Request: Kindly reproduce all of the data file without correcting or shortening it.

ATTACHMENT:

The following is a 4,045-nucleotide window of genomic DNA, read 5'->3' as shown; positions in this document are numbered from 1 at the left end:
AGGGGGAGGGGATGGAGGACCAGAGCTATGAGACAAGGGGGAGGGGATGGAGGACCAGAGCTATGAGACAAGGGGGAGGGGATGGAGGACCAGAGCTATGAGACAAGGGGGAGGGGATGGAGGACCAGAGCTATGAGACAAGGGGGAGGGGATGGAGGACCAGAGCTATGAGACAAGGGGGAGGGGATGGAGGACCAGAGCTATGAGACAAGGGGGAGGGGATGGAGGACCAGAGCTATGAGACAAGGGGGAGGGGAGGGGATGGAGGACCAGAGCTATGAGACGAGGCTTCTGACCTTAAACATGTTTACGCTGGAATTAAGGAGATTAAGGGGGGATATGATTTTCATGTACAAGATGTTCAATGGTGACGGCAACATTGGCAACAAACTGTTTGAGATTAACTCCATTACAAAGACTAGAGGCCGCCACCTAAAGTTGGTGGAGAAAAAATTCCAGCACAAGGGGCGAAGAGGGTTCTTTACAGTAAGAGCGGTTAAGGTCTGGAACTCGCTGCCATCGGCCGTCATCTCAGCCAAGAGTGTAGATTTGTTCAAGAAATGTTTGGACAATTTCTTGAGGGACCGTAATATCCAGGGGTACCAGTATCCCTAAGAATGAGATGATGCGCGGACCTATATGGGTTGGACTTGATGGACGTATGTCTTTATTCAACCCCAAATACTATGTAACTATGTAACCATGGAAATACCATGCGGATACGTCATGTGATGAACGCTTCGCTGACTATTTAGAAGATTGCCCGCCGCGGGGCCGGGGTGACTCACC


The following is a 4,045-nucleotide window of genomic DNA, read 5'->3' as shown; positions in this document are numbered from 1 at the left end:
AGGGGGAGGGGATGGAGGACCAGAGCTATGAGACAAGGGGGAGGGGATGGAGGACCAGAGCTATGAGACAAGGGGGAGGGGATGGAGGACCAGAGCTATGAGACAAGGGGGAGGGGATGGAGGACCAGAGCTATGAGACAAGGGGGAGGGGATGGAGGACCAGAGCTATGAGACAAGGGGGAGGGGATGGAGGACCAGAGCTATGAGACAAGGGGGAGGGGATGGAGGACCAGAGCTATGAGACAAGGGGGAGGGGAGGGGATGGAGGACCAGAGCTATGAGACGAGGCTTCTGACCTTAAACATGTTTACGCTGGAATTAAGGAGATTAAGGGGGGATATGATTTTCATGTACAAGATGTTCAATGGTGACGGCAACATTGGCAACAAACTGTTTGAGATTAACTCCATTACAAAGACTAGAGGCCGCCACCTAAAGTTGGTGGAGAAAAAATTCCAGCACAAGGGGCGAAGAGGGTTCTTTACAGTAAGAGCGGTTAAGGTCTGGAACTCGCTGCCATCGGCCGTCATCTCAGCCAAGAGTGTAGATTTGTTCAAGAAATGTTTGGACAATTTCTTGAGGGACCGTAATATCCAGGGGTACCAGTATCCCTAAGAATGAGATGATGCGCGGACCTATATGGGTTGGACTTGATGGACGTATGTCTTTATTCAACCCCAAATACTATGTAACTATGTAACCATGGAAATACCATGCGGATACGTCATGTGATGAACGCTTCGCTGACTATTTAGAAGATTGCCCGCCGCGGGGCCGGGGTGACTCACC